That's more than we understood even yesterday when we were just speaking. This is just a broad picture of the region and where this all occurred. I'm just going to highlight this right here. This is where the USS Carney, we believe, intercepted these missiles.

Tell us what we should be looking out for. We've been talking about the risks of escalation. What are you seeing?

LT. GEN. MARK HERTLING (RET.), CNN MILITARY ANALYST: Well, the Carney had just come out of the Suez Canal. They were in this area and they intercepted quite a bit of both cruise missiles and drones. But this isn't all. You know, the Houthis in Yemen have been looking for the -- to overthrow the government. They are anti-U.S., anti-Israel, anti- Saudi Arabia. They launched these kind of missiles into Saudi Arabia. But these missiles appeared to be going to Israel.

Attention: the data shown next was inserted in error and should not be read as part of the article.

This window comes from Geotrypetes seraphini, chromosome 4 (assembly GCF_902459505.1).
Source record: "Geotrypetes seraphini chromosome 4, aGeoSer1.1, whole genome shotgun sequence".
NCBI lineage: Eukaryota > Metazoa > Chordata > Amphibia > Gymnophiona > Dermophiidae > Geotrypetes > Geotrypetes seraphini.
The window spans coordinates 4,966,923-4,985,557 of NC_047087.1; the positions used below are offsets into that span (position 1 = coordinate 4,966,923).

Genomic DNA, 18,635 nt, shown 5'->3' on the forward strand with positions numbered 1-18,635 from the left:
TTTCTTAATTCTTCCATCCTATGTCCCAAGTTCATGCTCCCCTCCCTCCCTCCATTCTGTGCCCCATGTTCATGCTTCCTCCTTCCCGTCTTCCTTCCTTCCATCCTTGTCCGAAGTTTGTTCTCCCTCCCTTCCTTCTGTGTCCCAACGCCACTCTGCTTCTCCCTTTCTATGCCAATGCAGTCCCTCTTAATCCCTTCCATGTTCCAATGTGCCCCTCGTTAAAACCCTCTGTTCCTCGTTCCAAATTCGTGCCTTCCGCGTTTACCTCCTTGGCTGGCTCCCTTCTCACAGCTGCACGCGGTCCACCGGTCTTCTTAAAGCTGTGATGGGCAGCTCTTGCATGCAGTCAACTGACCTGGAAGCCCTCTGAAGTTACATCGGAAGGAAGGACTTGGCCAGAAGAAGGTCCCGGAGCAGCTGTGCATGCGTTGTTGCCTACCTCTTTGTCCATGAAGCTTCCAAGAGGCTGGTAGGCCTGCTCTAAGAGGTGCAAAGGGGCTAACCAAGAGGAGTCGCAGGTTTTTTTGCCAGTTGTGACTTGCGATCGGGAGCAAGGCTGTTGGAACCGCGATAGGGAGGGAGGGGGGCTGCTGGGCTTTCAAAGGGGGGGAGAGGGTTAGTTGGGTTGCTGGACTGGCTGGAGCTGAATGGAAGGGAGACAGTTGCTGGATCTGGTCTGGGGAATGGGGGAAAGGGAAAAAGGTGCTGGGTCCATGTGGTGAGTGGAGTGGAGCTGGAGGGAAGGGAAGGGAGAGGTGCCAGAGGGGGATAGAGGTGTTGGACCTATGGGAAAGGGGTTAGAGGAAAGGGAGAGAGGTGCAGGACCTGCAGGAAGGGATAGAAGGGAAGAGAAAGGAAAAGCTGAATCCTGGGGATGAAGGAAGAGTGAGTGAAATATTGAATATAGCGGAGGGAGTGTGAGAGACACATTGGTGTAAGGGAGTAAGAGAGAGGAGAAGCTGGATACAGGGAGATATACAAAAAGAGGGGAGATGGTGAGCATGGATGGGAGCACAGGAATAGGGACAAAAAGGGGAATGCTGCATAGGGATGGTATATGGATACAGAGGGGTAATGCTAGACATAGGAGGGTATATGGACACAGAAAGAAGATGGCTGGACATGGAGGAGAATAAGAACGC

You combine those with the popular mobilization fronts that we're seeing in Iran, in Northern Iraq, in Syria, in Lebanon with Hezbollah, in South Egypt. You know, Israel, as we said last night, Abby, is surrounded. They've got a lot of enemies on all sides. And there seems to be a movement being directed by someone. I won't say who, but it's probably this guy right here.

PHILLIP: You're feeling like this is starting to feel a little bit more coordinated?

HERTLING: Yes. Well, it's -- I'm not sure coordinated would be the word, but I'm certain that they are pushing actions by various groups throughout the Middle East. PHILLIP: So, tell us more about the USS Carney, because they were able to actually intercept all of these missiles. What can this ship do?